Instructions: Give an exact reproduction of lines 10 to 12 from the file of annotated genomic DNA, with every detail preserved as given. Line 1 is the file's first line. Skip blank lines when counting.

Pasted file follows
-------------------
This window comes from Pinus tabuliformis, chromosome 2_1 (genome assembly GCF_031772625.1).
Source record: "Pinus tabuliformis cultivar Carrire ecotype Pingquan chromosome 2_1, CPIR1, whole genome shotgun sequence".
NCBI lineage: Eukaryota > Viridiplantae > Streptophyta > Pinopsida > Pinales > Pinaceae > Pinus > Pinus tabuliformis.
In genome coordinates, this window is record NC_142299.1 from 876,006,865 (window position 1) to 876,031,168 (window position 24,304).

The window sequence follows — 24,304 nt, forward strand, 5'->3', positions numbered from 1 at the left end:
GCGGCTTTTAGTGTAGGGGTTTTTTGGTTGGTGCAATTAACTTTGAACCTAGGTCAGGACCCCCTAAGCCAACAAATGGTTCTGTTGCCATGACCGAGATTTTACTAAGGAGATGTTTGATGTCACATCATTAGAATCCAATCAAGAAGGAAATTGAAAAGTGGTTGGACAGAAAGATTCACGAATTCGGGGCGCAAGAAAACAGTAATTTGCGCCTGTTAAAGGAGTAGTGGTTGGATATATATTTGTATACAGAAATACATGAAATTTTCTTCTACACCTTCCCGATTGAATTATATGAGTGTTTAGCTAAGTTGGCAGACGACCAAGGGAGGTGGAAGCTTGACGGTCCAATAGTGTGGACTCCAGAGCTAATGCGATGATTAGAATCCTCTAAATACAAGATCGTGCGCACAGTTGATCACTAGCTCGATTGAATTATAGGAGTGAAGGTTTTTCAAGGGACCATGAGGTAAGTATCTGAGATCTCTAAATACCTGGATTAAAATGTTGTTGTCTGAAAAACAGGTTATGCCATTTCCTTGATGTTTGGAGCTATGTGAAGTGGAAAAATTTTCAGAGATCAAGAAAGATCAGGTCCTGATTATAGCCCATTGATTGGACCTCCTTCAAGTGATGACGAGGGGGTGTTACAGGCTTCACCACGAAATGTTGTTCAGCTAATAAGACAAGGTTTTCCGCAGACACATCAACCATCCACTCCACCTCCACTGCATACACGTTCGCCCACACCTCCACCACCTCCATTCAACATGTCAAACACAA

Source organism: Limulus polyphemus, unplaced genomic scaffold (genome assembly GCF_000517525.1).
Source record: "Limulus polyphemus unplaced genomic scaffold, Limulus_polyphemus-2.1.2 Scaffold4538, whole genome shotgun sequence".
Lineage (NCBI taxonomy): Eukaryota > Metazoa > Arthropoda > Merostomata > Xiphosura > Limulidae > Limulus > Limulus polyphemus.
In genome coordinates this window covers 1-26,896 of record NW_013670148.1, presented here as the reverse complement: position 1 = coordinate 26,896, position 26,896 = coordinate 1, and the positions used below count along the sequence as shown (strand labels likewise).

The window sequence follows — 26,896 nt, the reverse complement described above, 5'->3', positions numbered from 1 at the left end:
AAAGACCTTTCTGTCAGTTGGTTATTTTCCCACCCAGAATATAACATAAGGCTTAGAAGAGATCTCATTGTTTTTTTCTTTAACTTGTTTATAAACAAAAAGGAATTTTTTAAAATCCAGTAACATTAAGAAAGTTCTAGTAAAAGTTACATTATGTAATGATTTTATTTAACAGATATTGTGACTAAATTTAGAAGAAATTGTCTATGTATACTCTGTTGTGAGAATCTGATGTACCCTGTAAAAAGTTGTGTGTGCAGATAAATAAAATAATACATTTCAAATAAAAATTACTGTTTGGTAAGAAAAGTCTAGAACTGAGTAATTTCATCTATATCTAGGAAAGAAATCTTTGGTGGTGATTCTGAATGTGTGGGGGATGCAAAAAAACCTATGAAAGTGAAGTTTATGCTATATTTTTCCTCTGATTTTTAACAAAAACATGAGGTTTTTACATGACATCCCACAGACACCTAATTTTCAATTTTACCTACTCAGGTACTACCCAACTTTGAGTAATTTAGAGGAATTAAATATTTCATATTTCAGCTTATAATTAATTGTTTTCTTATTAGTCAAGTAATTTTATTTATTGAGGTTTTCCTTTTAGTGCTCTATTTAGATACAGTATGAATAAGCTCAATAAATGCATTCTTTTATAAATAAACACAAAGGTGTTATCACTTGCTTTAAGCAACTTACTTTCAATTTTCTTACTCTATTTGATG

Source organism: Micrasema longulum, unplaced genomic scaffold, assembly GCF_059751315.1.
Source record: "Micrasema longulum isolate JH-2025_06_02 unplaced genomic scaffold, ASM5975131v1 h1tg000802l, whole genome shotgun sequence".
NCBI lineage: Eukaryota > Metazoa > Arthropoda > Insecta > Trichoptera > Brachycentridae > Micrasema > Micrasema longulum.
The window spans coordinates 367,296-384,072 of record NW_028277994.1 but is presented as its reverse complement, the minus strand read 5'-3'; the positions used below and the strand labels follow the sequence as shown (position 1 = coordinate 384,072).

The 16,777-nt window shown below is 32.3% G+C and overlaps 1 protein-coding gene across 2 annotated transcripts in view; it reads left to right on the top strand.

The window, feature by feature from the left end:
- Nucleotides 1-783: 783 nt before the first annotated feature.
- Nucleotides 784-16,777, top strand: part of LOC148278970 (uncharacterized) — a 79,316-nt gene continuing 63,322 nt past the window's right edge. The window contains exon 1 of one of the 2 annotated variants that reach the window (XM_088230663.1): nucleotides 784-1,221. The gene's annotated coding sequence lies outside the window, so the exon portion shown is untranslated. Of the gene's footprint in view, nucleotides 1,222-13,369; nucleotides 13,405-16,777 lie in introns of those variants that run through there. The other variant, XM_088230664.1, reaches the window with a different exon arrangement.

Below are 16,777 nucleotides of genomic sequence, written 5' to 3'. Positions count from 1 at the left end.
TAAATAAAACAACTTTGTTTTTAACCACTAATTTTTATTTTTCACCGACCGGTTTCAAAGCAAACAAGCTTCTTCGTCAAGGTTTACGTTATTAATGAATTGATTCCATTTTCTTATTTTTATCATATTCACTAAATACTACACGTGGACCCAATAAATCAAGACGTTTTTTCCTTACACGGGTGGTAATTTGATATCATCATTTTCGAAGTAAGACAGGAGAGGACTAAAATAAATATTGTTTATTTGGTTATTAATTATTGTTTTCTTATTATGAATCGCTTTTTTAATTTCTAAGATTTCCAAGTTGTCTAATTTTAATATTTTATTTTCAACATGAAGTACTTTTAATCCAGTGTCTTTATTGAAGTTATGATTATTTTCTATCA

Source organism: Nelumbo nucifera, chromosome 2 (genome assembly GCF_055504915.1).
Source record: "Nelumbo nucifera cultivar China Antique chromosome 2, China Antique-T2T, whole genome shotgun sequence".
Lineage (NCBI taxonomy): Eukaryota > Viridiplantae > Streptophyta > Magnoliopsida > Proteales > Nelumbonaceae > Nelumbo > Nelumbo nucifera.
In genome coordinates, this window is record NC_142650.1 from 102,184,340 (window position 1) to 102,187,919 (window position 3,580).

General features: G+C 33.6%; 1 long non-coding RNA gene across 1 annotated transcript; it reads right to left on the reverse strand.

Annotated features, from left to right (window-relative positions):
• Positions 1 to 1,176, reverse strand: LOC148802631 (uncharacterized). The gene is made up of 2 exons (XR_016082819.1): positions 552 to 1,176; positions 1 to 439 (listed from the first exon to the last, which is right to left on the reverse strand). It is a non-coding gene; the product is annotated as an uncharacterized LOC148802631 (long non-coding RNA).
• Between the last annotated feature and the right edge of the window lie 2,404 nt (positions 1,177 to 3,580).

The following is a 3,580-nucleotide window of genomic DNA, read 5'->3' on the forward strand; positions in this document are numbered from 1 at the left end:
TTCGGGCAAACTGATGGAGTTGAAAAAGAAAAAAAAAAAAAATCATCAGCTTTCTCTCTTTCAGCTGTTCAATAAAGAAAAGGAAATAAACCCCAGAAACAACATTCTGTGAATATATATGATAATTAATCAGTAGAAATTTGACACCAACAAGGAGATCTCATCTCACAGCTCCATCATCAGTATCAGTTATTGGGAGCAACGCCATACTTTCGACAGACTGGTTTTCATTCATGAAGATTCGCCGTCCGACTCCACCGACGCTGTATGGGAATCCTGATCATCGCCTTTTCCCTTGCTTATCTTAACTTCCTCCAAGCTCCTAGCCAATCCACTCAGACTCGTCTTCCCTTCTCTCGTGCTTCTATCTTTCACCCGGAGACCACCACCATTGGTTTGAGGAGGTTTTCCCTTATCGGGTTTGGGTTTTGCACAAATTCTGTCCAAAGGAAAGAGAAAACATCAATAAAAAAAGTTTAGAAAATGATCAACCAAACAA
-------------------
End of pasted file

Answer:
In genome coordinates this window covers 1-26,896 of record NW_013670148.1, presented here as the reverse complement: position 1 = coordinate 26,896, position 26,896 = coordinate 1, and the positions used below count along the sequence as shown (strand labels likewise).

The window sequence follows — 26,896 nt, the reverse complement described above, 5'->3', positions numbered from 1 at the left end:
AAAGACCTTTCTGTCAGTTGGTTATTTTCCCACCCAGAATATAACATAAGGCTTAGAAGAGATCTCATTGTTTTTTTCTTTAACTTGTTTATAAACAAAAAGGAATTTTTTAAAATCCAGTAACATTAAGAAAGTTCTAGTAAAAGTTACATTATGTAATGATTTTATTTAACAGATATTGTGACTAAATTTAGAAGAAATTGTCTATGTATACTCTGTTGTGAGAATCTGATGTACCCTGTAAAAAGTTGTGTGTGCAGATAAATAAAATAATACATTTCAAATAAAAATTACTGTTTGGTAAGAAAAGTCTAGAACTGAGTAATTTCATCTATATCTAGGAAAGAAATCTTTGGTGGTGATTCTGAATGTGTGGGGGATGCAAAAAAACCTATGAAAGTGAAGTTTATGCTATATTTTTCCTCTGATTTTTAACAAAAACATGAGGTTTTTACATGACATCCCACAGACACCTAATTTTCAATTTTACCTACTCAGGTACTACCCAACTTTGAGTAATTTAGAGGAATTAAATATTTCATATTTCAGCTTATAATTAATTGTTTTCTTATTAGTCAAGTAATTTTATTTATTGAGGTTTTCCTTTTAGTGCTCTATTTAGATACAGTATGAATAAGCTCAATAAATGCATTCTTTTATAAATAAACACAAAGGTGTTATCACTTGCTTTAAGCAACTTACTTTCAATTTTCTTACTCTATTTGATG